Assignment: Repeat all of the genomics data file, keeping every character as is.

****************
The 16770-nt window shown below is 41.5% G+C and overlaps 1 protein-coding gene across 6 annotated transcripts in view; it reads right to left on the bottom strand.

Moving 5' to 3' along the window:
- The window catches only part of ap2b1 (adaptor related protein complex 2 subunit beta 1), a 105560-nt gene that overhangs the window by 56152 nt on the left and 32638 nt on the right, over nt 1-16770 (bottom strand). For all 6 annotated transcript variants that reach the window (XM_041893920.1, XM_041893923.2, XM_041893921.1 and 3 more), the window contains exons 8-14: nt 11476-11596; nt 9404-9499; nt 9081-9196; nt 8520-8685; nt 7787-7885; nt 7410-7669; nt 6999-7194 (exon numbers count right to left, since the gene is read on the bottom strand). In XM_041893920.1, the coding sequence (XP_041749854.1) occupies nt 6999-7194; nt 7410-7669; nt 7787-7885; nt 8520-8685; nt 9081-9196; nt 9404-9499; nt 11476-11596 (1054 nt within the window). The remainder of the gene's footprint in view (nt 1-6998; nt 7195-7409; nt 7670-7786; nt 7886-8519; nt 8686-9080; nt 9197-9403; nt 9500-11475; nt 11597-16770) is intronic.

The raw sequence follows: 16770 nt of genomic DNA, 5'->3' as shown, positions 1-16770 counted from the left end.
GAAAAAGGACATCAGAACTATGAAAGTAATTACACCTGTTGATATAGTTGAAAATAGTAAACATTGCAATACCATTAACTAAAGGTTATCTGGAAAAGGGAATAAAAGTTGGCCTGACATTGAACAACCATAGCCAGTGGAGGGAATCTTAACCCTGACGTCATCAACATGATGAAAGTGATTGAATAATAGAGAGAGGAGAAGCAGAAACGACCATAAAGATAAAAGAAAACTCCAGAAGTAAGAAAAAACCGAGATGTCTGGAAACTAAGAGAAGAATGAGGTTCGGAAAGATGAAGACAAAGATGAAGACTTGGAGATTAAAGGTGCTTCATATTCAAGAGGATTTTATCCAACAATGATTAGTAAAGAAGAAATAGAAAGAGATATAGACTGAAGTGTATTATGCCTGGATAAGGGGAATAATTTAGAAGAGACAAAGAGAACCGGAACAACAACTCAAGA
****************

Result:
The 16770-nt window shown below is 41.5% G+C and overlaps 1 protein-coding gene across 6 annotated transcripts in view; it reads right to left on the bottom strand.

Moving 5' to 3' along the window:
- The window catches only part of ap2b1 (adaptor related protein complex 2 subunit beta 1), a 105560-nt gene that overhangs the window by 56152 nt on the left and 32638 nt on the right, over nt 1-16770 (bottom strand). For all 6 annotated transcript variants that reach the window (XM_041893920.1, XM_041893923.2, XM_041893921.1 and 3 more), the window contains exons 8-14: nt 11476-11596; nt 9404-9499; nt 9081-9196; nt 8520-8685; nt 7787-7885; nt 7410-7669; nt 6999-7194 (exon numbers count right to left, since the gene is read on the bottom strand). In XM_041893920.1, the coding sequence (XP_041749854.1) occupies nt 6999-7194; nt 7410-7669; nt 7787-7885; nt 8520-8685; nt 9081-9196; nt 9404-9499; nt 11476-11596 (1054 nt within the window). The remainder of the gene's footprint in view (nt 1-6998; nt 7195-7409; nt 7670-7786; nt 7886-8519; nt 8686-9080; nt 9197-9403; nt 9500-11475; nt 11597-16770) is intronic.

The raw sequence follows: 16770 nt of genomic DNA, 5'->3' as shown, positions 1-16770 counted from the left end.
GAAAAAGGACATCAGAACTATGAAAGTAATTACACCTGTTGATATAGTTGAAAATAGTAAACATTGCAATACCATTAACTAAAGGTTATCTGGAAAAGGGAATAAAAGTTGGCCTGACATTGAACAACCATAGCCAGTGGAGGGAATCTTAACCCTGACGTCATCAACATGATGAAAGTGATTGAATAATAGAGAGAGGAGAAGCAGAAACGACCATAAAGATAAAAGAAAACTCCAGAAGTAAGAAAAAACCGAGATGTCTGGAAACTAAGAGAAGAATGAGGTTCGGAAAGATGAAGACAAAGATGAAGACTTGGAGATTAAAGGTGCTTCATATTCAAGAGGATTTTATCCAACAATGATTAGTAAAGAAGAAATAGAAAGAGATATAGACTGAAGTGTATTATGCCTGGATAAGGGGAATAATTTAGAAGAGACAAAGAGAACCGGAACAACAACTCAAGA